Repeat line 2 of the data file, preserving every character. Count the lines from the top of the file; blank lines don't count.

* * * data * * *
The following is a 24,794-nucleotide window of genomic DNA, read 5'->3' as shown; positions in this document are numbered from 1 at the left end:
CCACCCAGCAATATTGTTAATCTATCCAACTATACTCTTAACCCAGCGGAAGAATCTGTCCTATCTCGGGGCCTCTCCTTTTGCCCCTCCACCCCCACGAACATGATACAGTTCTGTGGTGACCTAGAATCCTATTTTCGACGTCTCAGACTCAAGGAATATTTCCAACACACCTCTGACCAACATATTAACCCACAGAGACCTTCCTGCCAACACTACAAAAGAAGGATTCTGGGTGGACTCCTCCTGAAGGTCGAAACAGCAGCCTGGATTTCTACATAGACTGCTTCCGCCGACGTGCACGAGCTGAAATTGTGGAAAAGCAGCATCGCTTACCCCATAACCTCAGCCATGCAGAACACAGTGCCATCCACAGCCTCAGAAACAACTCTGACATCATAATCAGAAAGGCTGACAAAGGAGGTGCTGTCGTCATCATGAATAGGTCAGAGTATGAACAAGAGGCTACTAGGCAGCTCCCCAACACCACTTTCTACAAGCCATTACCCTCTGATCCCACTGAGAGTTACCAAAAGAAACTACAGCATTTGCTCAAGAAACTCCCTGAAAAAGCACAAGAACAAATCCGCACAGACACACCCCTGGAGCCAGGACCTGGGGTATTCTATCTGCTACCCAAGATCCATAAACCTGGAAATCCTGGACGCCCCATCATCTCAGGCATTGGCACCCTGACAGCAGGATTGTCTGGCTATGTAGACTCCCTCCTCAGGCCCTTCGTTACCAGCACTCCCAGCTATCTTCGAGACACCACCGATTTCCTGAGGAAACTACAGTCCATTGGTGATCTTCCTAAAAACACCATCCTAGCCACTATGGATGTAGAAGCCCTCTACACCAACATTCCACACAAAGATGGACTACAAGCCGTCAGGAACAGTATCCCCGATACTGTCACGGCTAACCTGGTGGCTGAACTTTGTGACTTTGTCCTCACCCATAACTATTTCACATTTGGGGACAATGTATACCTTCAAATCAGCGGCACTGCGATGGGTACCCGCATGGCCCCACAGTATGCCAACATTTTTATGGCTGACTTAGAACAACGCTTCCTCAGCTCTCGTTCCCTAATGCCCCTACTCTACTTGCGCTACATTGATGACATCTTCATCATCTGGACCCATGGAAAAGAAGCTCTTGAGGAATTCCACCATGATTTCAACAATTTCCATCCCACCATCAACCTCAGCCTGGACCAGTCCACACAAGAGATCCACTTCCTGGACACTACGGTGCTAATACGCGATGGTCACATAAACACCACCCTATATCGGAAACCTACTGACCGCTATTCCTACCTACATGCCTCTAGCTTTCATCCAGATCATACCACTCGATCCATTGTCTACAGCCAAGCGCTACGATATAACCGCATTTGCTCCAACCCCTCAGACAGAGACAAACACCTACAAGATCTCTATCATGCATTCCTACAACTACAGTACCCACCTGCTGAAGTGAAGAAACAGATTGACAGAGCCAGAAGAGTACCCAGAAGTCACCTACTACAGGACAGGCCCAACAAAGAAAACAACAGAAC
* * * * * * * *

CCACCCAGCAATATTGTTAATCTATCCAACTATACTCTTAACCCAGCGGAAGAATCTGTCCTATCTCGGGGCCTCTCCTTTTGCCCCTCCACCCCCACGAACATGATACAGTTCTGTGGTGACCTAGAATCCTATTTTCGACGTCTCAGACTCAAGGAATATTTCCAACACACCTCTGACCAACATATTAACCCACAGAGACCTTCCTGCCAACACTACAAAAGAAGGATTCTGGGTGGACTCCTCCTGAAGGTCGAAACAGCAGCCTGGATTTCTACATAGACTGCTTCCGCCGACGTGCACGAGCTGAAATTGTGGAAAAGCAGCATCGCTTACCCCATAACCTCAGCCATGCAGAACACAGTGCCATCCACAGCCTCAGAAACAACTCTGACATCATAATCAGAAAGGCTGACAAAGGAGGTGCTGTCGTCATCATGAATAGGTCAGAGTATGAACAAGAGGCTACTAGGCAGCTCCCCAACACCACTTTCTACAAGCCATTACCCTCTGATCCCACTGAGAGTTACCAAAAGAAACTACAGCATTTGCTCAAGAAACTCCCTGAAAAAGCACAAGAACAAATCCGCACAGACACACCCCTGGAGCCAGGACCTGGGGTATTCTATCTGCTACCCAAGATCCATAAACCTGGAAATCCTGGACGCCCCATCATCTCAGGCATTGGCACCCTGACAGCAGGATTGTCTGGCTATGTAGACTCCCTCCTCAGGCCCTTCGTTACCAGCACTCCCAGCTATCTTCGAGACACCACCGATTTCCTGAGGAAACTACAGTCCATTGGTGATCTTCCTAAAAACACCATCCTAGCCACTATGGATGTAGAAGCCCTCTACACCAACATTCCACACAAAGATGGACTACAAGCCGTCAGGAACAGTATCCCCGATACTGTCACGGCTAACCTGGTGGCTGAACTTTGTGACTTTGTCCTCACCCATAACTATTTCACATTTGGGGACAATGTATACCTTCAAATCAGCGGCACTGCGATGGGTACCCGCATGGCCCCACAGTATGCCAACATTTTTATGGCTGACTTAGAACAACGCTTCCTCAGCTCTCGTTCCCTAATGCCCCTACTCTACTTGCGCTACATTGATGACATCTTCATCATCTGGACCCATGGAAAAGAAGCTCTTGAGGAATTCCACCATGATTTCAACAATTTCCATCCCACCATCAACCTCAGCCTGGACCAGTCCACACAAGAGATCCACTTCCTGGACACTACGGTGCTAATACGCGATGGTCACATAAACACCACCCTATATCGGAAACCTACTGACCGCTATTCCTACCTACATGCCTCTAGCTTTCATCCAGATCATACCACTCGATCCATTGTCTACAGCCAAGCGCTACGATATAACCGCATTTGCTCCAACCCCTCAGACAGAGACAAACACCTACAAGATCTCTATCATGCATTCCTACAACTACAGTACCCACCTGCTGAAGTGAAGAAACAGATTGACAGAGCCAGAAGAGTACCCAGAAGTCACCTACTACAGGACAGGCCCAACAAAGAAAACAACAGAAC